Last week nearly ninety thousand residents of Alberta, Canada fled as a wildfire consumed their houses. It has destroyed over sixteen hundred buildings, and while it appears to be slowing down, it has already done a lot of damage. The fire began on May 1 and has been burning steadily since that time.
Fort McMurray lies about 270 miles northeast of Edmonton, one of the two large cities in Alberta. It is very close to the border of Alberta and Saskatchewan. The town has a population of about sixty thousand people and sits on the Athabasca oil sands, making it a large part of the energy industry in Canada.
Many of the refugees from the city fled north, where there are oil camps. However, the oil companies that owned these camps began to evacuate their employees, and the residents of Fort McMurray also had to find a way to leave. Some started driving south, but thousands of people were airlifted out and taken to safety. Some of the refugees that originally left and drove south only went about thirty miles. By May 5 however, the Royal Canadian Mounted Police were getting the evacuees onto buses heading almost two hundred miles farther South to Lac La Biche as the fire continued to move towards them.
Approximately 1,500 firefighters from various places in Alberta are helping to try and put the fire out, but as it creeps closer to Saskatchewan, Alberta’s government will need to start working with its neighboring province to put the fire out. As of Sunday night, the blaze was somewhere between nineteen and twenty-five miles from the border.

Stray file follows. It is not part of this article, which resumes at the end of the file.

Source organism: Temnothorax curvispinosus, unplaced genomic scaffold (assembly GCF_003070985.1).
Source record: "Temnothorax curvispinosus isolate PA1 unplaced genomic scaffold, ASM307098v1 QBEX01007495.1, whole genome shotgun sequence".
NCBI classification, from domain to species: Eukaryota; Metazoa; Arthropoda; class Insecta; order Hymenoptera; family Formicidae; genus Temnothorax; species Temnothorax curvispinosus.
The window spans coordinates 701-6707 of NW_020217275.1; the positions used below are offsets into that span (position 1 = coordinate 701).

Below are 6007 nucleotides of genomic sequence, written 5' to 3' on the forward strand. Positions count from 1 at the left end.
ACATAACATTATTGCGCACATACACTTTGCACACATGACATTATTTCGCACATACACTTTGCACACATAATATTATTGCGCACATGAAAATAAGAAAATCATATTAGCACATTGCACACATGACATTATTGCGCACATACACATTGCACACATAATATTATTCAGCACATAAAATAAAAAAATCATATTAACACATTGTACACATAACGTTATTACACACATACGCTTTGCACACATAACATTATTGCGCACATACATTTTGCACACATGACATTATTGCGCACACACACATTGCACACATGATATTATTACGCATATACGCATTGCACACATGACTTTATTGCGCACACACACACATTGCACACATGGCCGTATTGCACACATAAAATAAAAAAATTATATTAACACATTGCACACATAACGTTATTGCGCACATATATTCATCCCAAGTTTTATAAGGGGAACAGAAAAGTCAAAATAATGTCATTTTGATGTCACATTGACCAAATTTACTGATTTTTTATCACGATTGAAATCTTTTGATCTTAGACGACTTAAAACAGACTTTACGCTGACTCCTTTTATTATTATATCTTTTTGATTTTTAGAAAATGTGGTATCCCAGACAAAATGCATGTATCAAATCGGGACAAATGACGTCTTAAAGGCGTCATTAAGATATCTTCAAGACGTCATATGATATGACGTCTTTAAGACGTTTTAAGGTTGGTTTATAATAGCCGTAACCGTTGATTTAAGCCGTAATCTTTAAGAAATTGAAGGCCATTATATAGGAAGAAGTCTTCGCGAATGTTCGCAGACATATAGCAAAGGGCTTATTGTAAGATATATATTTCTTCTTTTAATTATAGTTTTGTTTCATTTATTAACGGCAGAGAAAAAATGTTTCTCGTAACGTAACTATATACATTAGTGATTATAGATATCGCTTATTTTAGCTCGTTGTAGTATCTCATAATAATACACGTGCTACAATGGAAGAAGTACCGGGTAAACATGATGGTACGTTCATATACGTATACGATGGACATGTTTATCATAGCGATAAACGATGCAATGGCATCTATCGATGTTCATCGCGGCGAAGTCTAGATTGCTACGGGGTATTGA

Not all of the news is bad, however. So far the fire has burned about 398,326 acres, which is actually almost 100,000 acres less than Alberta’s government expected it to burn. In addition, no fatalities have occurred directly from the fire although two people were killed in traffic accidents as they evacuated.
The fire does show signs of slowing down, especially as the area it is in saw a cold front come in on Sunday. While there was no rain (which would have been very helpful to the firefighters), the cold front did bring higher humidity and lower temperatures. There was hope for a rainstorm on Monday morning, but no rain came.
Fort McMurray fire chief Darby Allen put the relief effort into words best, “We are here, and we are strong, and we will keep doing our job.”